James G. Watt, Secretary of the Interior in the Reagan administration, lost his job after he offered what he fashioned as a “light-hearted” description of the diversity on an advisory commission on coal.

“We have every kind of mixture you can have,” Watt told a group of lobbyists. “I have a black, I have a woman, two Jews and a cripple. And we have talent.”

In the run-up to the 2016 presidential contests, Donald J. Trump criticized a reporter whose article cast doubt on Trump’s claim that “thousands and thousands of people” in New Jersey cheered as the World Trade Center came down on Sept. 11, 2001.

“You gotta see this guy,” he told a rally crowd, and then contorted his arms and hands to mock the reporter, whose hands are usually positioned in front of his chest because he has a congenital disorder that can cause deformity and rigidity of joints.

More recently, 83 percent of the respondents in a Bloomberg Politics poll nine months later said that event bothered them more than Trump’s “feud with a Gold Star family, his praise for Russian Vladimir Putin or lawsuits against Trump University.”

Although the words of others can be misleading or out of place in some news stories, they can be helpful in others.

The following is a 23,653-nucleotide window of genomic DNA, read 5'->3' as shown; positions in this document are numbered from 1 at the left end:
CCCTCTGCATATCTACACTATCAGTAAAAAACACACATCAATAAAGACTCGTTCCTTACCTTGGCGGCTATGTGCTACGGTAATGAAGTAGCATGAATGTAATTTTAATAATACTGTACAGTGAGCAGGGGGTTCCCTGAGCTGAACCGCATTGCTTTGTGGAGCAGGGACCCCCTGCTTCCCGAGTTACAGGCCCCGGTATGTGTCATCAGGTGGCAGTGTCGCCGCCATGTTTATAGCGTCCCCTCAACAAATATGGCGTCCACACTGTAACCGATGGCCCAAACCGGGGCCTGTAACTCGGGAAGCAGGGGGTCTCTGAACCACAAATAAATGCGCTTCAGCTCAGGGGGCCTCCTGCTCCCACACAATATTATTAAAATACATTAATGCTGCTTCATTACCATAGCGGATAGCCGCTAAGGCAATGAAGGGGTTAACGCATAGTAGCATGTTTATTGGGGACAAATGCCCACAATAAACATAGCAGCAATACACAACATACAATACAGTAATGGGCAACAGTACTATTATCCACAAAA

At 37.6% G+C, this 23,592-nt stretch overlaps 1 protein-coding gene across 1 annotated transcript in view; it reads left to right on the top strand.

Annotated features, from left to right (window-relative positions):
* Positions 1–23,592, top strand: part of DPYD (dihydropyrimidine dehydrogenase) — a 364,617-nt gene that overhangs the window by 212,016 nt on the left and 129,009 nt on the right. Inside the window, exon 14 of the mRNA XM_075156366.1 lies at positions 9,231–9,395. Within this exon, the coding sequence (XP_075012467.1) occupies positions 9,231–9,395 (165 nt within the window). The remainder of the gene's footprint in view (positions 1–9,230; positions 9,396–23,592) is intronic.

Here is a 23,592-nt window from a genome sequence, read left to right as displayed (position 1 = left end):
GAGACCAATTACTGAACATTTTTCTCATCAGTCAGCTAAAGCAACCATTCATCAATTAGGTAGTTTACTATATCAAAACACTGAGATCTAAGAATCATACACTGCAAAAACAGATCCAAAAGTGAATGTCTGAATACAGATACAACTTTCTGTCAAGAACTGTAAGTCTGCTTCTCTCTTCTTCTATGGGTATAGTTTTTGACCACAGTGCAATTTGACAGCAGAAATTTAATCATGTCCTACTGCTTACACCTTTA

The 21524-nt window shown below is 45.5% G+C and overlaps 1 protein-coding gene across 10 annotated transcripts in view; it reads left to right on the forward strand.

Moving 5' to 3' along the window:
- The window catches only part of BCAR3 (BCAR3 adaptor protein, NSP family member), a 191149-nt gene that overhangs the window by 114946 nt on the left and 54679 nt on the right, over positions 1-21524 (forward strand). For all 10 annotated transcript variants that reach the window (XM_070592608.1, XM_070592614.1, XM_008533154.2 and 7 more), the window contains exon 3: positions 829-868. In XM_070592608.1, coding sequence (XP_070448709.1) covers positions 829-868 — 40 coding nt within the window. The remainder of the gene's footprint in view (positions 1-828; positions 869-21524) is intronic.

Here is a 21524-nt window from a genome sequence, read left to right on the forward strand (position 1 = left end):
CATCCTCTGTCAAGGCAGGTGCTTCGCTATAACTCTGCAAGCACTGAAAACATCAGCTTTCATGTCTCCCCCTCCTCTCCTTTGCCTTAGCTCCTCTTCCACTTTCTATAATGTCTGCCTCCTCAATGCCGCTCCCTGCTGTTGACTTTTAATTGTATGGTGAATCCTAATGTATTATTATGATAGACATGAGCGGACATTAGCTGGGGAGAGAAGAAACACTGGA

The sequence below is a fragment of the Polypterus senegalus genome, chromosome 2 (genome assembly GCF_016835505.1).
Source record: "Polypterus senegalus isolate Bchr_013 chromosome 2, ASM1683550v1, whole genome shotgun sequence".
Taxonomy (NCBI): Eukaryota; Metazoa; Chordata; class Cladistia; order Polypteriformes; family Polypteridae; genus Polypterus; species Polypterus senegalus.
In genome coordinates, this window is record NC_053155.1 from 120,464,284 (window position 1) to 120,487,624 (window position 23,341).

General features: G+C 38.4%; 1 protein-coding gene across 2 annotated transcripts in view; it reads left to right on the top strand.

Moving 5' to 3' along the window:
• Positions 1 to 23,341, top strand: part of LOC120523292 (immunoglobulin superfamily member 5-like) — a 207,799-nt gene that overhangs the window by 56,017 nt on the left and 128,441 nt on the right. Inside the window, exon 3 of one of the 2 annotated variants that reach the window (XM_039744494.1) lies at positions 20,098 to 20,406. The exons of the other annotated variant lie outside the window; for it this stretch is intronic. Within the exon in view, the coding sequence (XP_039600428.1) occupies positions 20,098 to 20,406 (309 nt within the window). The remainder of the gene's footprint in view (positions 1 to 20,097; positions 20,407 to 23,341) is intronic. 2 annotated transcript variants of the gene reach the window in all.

Subjective opinions and even controversial language presented as unattributed fact can come across as an author’s bias, and often are. When those words come from knowledgeable sources, however, they add authenticity and authority.

“It’s tempting to say that Hawking achieved his fame in spite of his physical challenges,” NPR’s Palca reported, for instance. “But in a way, Hawking’s physical challenges may have contributed to his mental prowess.”

Oh, really? Says who?

Kip Thorne, whom Palca identified as a Nobel Prize-winning physicist at the California Institute of Technology who had collaborated with Hawking on occasion, was the source of that opinion.

“It was because of his handicap that he developed new ways of thinking, new ways of wrapping his brain around things that enabled him to out-think anybody else in the field,” Thorne told the NPR audience.

Palca’s obituary did contain one of those phrases that Steenhout so despised, but not from Palca’s mouth. It came at the end, and seemed to evoke images some might say were worth a thousand words, and then some.

Palca: Throughout his life, Hawking was up for a challenge. For example, in 2007, he accepted an offer from Zero G Corporation to experience weightlessness.

The company uses a plane that climbs and then dives in such a way that for 25 seconds at a time, everyone inside the plane is weightless. Hawking spoke at a news conference before his flight:

Hawking: I have been wheelchair-bound for almost four decades, and the chance to float in zero-G will be wonderful.”

Oh, really?

Check it out.

Wasn’t that PC? Wasn’t that, "Pretty Cool”?